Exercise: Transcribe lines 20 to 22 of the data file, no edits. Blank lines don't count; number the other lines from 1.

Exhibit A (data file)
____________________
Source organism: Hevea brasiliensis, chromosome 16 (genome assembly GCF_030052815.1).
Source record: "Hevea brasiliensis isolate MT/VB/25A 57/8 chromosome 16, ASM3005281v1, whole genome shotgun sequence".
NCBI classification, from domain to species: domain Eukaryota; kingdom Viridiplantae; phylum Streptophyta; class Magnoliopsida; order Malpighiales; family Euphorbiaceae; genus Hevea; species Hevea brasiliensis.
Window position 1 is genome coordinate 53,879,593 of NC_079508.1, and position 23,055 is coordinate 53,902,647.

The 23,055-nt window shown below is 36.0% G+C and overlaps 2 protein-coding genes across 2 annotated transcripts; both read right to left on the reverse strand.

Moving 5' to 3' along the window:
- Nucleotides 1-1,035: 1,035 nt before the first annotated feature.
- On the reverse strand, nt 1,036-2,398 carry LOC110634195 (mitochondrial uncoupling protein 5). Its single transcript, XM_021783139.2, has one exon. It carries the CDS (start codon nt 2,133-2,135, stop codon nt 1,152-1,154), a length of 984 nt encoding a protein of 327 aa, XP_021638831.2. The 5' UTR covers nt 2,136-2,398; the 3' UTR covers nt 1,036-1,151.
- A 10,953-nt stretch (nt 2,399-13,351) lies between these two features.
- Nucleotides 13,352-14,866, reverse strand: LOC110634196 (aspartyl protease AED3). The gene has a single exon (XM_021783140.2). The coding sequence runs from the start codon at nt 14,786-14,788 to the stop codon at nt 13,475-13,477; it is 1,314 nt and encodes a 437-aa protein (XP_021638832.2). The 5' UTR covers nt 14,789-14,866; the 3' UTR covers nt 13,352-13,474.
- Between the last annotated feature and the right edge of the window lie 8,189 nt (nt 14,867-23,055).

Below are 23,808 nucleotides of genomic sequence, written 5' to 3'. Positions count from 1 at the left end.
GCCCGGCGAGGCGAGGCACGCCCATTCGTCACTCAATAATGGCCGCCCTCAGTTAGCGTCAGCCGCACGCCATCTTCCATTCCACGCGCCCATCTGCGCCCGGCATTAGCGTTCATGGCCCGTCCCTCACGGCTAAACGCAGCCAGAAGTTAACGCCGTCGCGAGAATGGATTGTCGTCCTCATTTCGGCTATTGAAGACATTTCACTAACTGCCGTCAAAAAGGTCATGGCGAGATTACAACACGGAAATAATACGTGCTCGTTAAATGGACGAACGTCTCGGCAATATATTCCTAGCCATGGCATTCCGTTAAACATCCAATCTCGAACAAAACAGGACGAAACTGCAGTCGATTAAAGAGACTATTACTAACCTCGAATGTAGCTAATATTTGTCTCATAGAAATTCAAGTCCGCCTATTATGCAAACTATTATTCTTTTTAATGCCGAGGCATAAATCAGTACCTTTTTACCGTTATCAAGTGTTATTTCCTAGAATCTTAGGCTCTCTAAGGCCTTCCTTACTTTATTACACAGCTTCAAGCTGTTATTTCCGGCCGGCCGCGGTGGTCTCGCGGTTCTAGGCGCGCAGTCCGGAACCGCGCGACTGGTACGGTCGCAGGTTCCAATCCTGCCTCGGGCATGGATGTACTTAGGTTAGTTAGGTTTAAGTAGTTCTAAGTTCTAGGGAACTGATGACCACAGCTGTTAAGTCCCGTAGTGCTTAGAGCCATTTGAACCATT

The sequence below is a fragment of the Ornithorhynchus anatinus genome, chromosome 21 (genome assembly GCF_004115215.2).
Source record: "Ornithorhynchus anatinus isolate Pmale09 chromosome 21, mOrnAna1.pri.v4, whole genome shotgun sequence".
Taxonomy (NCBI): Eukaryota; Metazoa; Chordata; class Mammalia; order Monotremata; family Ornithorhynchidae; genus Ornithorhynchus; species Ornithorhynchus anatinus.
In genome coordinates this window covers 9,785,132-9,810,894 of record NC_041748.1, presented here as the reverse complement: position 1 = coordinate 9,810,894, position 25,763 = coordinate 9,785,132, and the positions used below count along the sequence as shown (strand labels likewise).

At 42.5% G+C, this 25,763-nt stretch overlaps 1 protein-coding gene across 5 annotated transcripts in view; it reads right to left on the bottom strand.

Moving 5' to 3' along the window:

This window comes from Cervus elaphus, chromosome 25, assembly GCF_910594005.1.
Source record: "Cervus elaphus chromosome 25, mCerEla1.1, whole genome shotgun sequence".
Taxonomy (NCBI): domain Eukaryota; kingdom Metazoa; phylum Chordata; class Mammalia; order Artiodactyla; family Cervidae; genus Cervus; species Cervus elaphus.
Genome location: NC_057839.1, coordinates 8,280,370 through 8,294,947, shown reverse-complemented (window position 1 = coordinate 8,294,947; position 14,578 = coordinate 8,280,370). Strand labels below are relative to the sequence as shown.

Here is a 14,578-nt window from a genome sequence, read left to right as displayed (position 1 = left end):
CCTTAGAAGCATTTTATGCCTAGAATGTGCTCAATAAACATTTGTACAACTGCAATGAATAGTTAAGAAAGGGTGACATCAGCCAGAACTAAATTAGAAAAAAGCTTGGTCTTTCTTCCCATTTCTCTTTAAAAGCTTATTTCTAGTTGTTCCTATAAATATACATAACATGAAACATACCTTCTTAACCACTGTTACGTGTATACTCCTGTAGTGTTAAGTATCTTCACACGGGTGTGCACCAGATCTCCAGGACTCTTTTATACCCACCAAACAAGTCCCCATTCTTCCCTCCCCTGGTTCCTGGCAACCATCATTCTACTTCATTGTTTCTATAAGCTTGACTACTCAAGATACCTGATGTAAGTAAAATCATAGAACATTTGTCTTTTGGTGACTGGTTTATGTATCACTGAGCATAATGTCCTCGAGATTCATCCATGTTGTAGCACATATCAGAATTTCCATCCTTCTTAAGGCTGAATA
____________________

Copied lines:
This window comes from Cervus elaphus, chromosome 25, assembly GCF_910594005.1.
Source record: "Cervus elaphus chromosome 25, mCerEla1.1, whole genome shotgun sequence".
Taxonomy (NCBI): domain Eukaryota; kingdom Metazoa; phylum Chordata; class Mammalia; order Artiodactyla; family Cervidae; genus Cervus; species Cervus elaphus.